The most silent voices are still among the leaders of Muslim-majority countries, as the rest of the world is against the Chinese genocide of Uighur Muslims in Xinjiang.
Just listen to the interview with Axios’s Jonathan Swan from Pakistani Prime Minister Imran Khan regarding Uighur Muslims. Swan questioned why the prime minister, who talks out frequently against Islamophobia in the West, was conspicuously mute about the horrors of human rights in neighbouring China.
Khan repeated the denial from China that it had interned around 2 million Uyghurs and escaped the subject repeatedly. “This isn’t the situation,” Khan remarked, adding that discrepancies between Pakistan and China had been quietly sorted out.
It’s a startling declaration. Instead of providing a pro forma “Yes, we’re naturally worried about it,” Khan opted to reduce the problem to a minimum.
Why Imran Khan is supporting China against Uighur Muslims?
Why would Khan do that with his self-improved image as a Muslims’ defender on screen in a special interview? Later in the conversation, the Prime Minister gave away the title: “In our hardest moments, China was one of the best allies to us, when we truly struggled,” Khan said to Swan. “China came to our rescue while our economy was suffering.”
Pakistan China relationship is based on friendship and neighbourhood. China has granted Pakistan billions of credits to support its economy so that, among other things, Pakistan may modernise transport networks and inadequate power infrastructure. China was not doing this out of its heart’s generosity; it was partially doing this, to make Pakistan reliant on China and so to strengthen its diplomatic cooperation.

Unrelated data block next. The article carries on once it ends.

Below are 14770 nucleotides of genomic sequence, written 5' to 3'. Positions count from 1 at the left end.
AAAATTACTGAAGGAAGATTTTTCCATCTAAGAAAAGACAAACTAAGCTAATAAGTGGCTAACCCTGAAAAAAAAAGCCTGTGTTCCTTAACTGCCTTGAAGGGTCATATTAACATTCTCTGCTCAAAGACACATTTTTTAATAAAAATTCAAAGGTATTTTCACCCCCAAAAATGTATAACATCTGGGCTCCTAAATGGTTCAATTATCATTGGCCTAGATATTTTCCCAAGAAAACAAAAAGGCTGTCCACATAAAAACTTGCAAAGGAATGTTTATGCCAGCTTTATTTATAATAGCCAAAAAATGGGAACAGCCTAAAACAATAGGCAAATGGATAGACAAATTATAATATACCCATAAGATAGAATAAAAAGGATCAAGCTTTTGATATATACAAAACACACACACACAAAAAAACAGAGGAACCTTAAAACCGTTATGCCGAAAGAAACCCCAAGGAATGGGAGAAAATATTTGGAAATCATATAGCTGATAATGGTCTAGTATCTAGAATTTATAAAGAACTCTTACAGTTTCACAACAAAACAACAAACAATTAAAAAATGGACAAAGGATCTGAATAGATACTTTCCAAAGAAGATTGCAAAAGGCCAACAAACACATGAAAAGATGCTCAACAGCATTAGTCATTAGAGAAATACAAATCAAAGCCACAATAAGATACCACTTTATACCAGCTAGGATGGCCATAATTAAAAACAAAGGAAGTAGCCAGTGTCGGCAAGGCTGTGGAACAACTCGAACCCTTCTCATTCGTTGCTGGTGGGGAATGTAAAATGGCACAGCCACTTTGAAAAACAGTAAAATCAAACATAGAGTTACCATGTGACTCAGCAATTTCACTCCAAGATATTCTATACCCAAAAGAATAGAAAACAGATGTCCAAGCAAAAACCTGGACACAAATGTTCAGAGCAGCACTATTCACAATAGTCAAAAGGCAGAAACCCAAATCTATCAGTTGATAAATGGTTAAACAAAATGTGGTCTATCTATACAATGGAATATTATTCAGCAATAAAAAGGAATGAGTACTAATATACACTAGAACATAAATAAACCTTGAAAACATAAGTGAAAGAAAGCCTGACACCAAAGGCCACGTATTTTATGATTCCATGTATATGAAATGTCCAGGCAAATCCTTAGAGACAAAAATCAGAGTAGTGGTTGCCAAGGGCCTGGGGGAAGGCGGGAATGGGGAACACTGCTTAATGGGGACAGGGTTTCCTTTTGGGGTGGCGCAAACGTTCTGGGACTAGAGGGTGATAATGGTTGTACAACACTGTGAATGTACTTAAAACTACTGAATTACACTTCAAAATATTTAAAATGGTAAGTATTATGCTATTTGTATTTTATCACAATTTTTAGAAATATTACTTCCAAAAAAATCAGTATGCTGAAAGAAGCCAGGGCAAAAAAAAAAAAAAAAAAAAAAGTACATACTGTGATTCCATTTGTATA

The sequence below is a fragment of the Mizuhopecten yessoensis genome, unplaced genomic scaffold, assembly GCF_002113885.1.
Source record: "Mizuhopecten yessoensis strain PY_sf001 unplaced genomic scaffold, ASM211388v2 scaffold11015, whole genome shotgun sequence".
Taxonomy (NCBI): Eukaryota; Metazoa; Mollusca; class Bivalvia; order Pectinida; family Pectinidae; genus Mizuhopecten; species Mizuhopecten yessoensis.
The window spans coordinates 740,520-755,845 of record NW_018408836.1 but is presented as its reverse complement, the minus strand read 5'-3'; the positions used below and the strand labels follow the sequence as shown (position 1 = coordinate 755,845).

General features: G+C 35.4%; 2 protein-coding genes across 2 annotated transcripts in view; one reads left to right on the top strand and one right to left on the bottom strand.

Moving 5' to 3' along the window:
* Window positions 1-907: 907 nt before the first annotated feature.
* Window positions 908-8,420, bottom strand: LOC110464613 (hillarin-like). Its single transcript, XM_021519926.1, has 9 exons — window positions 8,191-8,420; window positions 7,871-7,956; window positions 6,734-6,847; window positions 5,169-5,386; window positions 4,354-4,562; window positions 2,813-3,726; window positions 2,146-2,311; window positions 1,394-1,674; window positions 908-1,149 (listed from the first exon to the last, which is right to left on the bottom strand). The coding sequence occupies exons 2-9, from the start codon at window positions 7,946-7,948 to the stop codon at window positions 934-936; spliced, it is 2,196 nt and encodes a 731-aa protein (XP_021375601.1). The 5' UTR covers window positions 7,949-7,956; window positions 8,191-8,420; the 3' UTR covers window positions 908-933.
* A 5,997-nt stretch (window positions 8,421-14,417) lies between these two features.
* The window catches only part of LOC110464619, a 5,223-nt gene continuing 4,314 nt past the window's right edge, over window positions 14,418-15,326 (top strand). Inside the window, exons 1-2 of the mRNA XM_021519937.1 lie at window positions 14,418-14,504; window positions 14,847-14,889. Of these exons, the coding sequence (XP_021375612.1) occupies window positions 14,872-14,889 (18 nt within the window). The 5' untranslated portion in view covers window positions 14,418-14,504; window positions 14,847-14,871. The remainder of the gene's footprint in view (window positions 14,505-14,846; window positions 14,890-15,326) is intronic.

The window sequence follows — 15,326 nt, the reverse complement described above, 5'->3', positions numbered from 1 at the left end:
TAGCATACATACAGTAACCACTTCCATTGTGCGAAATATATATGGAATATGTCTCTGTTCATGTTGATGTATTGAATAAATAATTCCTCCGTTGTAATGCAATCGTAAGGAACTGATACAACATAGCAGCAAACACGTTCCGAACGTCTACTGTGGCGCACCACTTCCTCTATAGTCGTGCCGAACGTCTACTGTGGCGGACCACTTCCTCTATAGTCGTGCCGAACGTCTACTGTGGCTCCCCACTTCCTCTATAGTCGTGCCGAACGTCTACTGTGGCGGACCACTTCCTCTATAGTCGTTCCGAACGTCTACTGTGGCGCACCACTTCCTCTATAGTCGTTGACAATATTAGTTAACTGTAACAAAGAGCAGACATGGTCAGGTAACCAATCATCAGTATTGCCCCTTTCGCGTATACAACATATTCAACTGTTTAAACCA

It is a play that China’s “Belt and Road Initiative” has been repeatedly played. China is trying to construct a broad network of land and marine trade links to Europe, Africa, and beyond for most of Asia. To achieve this, it invests and lends to countries on this “way” – such as Pakistan – forms part of the network. Indeed, trade means that China is enhancing its power and influence while providing economic aid to other nations.
Nonetheless, Khan informed the media that the “China version” was apart from what the Western media portrayed. But he didn’t say this for the first time.
Amnesty International Report about Uighurs
Researchers report that the Muslim minority in South Xinjiang have been systematically dehumanised. Forced birth control, intercourse and torture to eliminate the ethnic population has been charged by the Chinese government. Amnesty International claimed last month that thousands of Muslims live in the “dystopian hellscape” in the region. Muslims informed the human rights group, that Islam cannot be practised and that their native tongue cannot be spoken.
China’s Instance on Uighur Muslims
China has always rejected in Xinjiang the claims of misdoing, stating that its vast network of camps in the area had resources to “re-educate” terrorists. More than a million men and women are held in these camps, according to independent estimations.
“In other places of the world, such as the occupied Kashmir, there is a much harsher crime against humanity,” said Khan. “But the western media seldom says so.”
Khan also complimented Chinese President Xi Jinping as he spoke about the 100th anniversary of the Communist Party. “We have been told till now that Western democracy is the greatest way for nations to improve,” he continued. “The CPC presented an alternative paradigm, and it struck all Western democracies as they have demonstrated their social worth.”
He also said that whatever the world thought of China, President Xi was appreciated. He stated, “China was unusual in its method of dealing with the Covid 19 widespread. This is because it began there. China stands out when you look around the world.”
On the 13th of May, the UHRP published its “Islam Disposed: China’s Persecution of Uyghur Imams and Religious Figures,” citing the instance in Xinjiang of 1,046 Turkish imams. Pakistan was among the countries that assisted China in the capture of imams in the region by the organisation.